My mind on my money and my money on my mind

This is an excerpt from quite possibly the geekiest forensic pathology article I have ever read. Three pathologists discuss the physics of how a Mexican coin ended up in the brain of a dead shooting victim.

They speculate he may have been holding it in his hand while shielding his head and the bullet impacted on the coin and both ended up deep in the brain. Oh, but with maths.

The images on the left are an artist’s reconstruction of the position of the man when shot and the path of the bullet, and a photo of the coin in the dead man’s brain.

Items that become accessory or secondary projectiles usually possess a minimal amount of energy, producing superficial or insignificant wounds. The secondary projectile in this case, a coin, gained sufficient kinetic energy to penetrate the scalp, skull, and brain. We believe the coin was being held by the decedent in his left hand next to his head at the time of the shooting. The bullet passed through the hand, producing the described injury and picking up the coin as a secondary projectile before entering the head.

The coin, a 1970 Mexican 50-centavo piece, was 25 mm in diameter with a weight of 6.4 g. In comparison, the diameter of a 1970 U.S. quarter dollar coin is 24.3 mm with a weight of 5.6 g. Both coins contain a mixture of copper and nickel, and the U.S. coin is coated with silver. The mixture of nickel and copper is relatively soft and permits deformation, as seen in this case. The primary projectile, a .380-caliber automatic Colt pistol 9- √ó 17-mm Winchester Silvertip bullet, weighs 5.1 g, with a rated muzzle velocity of 304 m/second (1000 feet/second). The mass of the conjoined projectile more than doubled with addition of the coin, yet retained sufficient velocity to produce the described lethal injury.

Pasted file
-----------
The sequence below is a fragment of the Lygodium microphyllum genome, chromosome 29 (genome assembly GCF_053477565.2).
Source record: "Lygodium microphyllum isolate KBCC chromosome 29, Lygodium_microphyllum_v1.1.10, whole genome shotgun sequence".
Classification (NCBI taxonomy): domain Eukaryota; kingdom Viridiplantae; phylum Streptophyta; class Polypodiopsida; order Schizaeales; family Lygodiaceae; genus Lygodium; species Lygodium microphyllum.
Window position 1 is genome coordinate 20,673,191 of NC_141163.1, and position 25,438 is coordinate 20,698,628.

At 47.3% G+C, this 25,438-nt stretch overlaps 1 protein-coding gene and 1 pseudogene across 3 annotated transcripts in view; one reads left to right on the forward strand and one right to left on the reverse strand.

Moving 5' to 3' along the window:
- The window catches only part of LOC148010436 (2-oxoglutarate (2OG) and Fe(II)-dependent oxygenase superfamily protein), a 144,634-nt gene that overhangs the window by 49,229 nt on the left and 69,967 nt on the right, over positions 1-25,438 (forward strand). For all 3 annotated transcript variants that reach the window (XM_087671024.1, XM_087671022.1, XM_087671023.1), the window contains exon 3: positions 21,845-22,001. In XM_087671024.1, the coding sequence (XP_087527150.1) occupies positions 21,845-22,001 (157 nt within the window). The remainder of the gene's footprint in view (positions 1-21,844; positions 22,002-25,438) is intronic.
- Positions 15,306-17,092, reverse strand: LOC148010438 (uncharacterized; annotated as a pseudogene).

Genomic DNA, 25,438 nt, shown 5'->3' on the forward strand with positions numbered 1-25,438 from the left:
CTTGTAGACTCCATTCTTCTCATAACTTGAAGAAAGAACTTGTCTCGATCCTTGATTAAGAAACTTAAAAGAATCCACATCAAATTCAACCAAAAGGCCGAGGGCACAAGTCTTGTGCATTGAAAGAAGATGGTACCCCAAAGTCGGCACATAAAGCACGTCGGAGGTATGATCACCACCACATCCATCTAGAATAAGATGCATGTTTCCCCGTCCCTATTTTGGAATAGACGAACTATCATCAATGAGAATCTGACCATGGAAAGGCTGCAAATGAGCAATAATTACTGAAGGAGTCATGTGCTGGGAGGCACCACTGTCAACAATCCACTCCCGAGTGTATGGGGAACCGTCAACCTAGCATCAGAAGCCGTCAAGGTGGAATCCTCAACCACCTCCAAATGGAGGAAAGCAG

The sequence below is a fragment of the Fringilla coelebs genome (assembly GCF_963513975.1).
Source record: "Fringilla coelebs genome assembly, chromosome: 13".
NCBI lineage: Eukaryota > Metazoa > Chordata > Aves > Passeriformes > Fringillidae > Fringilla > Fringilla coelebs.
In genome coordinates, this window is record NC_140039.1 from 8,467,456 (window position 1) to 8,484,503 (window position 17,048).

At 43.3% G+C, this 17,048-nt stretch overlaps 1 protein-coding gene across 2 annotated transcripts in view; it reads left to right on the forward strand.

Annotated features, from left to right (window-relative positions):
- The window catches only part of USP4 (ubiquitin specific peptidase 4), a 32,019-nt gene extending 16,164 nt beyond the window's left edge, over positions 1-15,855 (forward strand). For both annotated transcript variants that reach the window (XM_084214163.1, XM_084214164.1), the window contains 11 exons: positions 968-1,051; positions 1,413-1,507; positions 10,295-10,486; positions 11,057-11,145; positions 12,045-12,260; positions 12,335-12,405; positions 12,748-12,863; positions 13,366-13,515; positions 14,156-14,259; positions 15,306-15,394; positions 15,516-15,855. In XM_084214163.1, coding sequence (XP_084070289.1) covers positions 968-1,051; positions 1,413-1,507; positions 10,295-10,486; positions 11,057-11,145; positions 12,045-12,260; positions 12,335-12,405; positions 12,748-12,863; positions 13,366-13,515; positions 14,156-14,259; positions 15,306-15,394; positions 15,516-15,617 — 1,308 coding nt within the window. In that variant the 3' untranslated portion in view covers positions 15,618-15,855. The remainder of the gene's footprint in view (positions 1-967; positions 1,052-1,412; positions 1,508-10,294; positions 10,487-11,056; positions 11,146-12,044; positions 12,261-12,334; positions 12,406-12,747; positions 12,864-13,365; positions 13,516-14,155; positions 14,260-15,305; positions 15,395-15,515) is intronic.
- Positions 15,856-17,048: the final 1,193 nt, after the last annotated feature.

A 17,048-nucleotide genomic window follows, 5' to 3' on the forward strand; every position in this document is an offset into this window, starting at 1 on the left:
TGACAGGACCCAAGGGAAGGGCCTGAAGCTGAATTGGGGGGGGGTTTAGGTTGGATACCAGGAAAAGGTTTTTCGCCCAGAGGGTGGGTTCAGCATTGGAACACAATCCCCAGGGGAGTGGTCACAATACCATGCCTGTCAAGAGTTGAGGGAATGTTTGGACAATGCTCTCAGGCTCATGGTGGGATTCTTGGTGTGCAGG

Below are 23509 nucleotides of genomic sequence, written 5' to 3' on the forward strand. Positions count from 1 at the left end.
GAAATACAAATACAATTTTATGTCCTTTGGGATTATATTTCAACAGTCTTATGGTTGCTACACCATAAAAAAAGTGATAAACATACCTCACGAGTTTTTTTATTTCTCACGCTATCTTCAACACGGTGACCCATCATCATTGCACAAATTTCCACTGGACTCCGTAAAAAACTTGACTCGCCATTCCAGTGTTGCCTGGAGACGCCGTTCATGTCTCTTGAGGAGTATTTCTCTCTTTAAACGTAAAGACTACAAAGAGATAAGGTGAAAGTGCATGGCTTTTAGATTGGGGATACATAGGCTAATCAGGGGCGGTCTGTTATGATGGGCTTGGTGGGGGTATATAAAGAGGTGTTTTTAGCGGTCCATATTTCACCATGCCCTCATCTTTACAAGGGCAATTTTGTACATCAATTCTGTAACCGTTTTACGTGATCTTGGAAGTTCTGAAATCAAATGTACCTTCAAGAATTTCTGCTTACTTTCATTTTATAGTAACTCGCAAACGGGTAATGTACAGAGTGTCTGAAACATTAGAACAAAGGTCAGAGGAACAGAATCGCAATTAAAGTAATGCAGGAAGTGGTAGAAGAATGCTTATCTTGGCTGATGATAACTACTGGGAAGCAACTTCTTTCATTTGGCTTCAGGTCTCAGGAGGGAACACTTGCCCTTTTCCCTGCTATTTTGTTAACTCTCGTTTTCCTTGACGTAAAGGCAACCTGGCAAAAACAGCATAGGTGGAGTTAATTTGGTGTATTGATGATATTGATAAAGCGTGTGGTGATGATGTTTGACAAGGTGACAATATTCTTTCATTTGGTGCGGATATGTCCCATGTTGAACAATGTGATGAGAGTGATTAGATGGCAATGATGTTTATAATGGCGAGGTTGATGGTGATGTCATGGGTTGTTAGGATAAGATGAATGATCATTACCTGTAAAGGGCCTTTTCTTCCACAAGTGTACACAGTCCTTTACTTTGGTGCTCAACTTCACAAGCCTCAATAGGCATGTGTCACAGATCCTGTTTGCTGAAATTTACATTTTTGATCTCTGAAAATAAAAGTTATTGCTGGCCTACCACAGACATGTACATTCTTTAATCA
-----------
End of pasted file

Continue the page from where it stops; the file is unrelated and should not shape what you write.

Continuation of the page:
We attempted to see if this would be theoretically possible using some simple physical principles. Under ideal conditions, this event represents a form of an inelastic collision. We assumed that there was conservation of momentum between the oncoming bullet and the departing conjoined bullet-coin mass that subsequently penetrated the skull and brain. If momentum is conserved during this collision, then the mass of the bullet multiplied by its velocity would equal the mass of the conjoined bullet and 50-centavo coin multiplied by their departing velocity. The velocity of the bullet just prior to striking the coin is unknown and could not be determined.

For our calculations, we used the known muzzle velocity of this ammunition, understanding the limitations of such an assumption. We also calculated the kinetic energy and momentum of the oncoming bullet and exiting conjoined bullet-coin before and after collision. The results indicate two things: as expected in an inelastic collision, the kinetic energy of the conjoined bullet and coin is much less than that of the oncoming bullet, and the velocity of the conjoined projectile drops by greater than a factor of two. No doubt some of this loss in kinetic energy resulted from the energy expended in deforming the Mexican coin. The calculated loss in velocity of the bullet postcollision slows this projectile (i.e., the conjoined bullet/coin) to <150 meters per second (<450 feet/second). However, this velocity would still be well in excess of the minimal velocity needed to penetrate skin and bone, which has been reported to be about 66 meters per second (200 feet/second).

Forensic pathology has this morbid deadpan geekiness about it which just makes it so interesting to read.

You can just see them in the pathology room, arguing about what happened and sketching calculations on the back of envelopes.

Link to PubMed entry for article.

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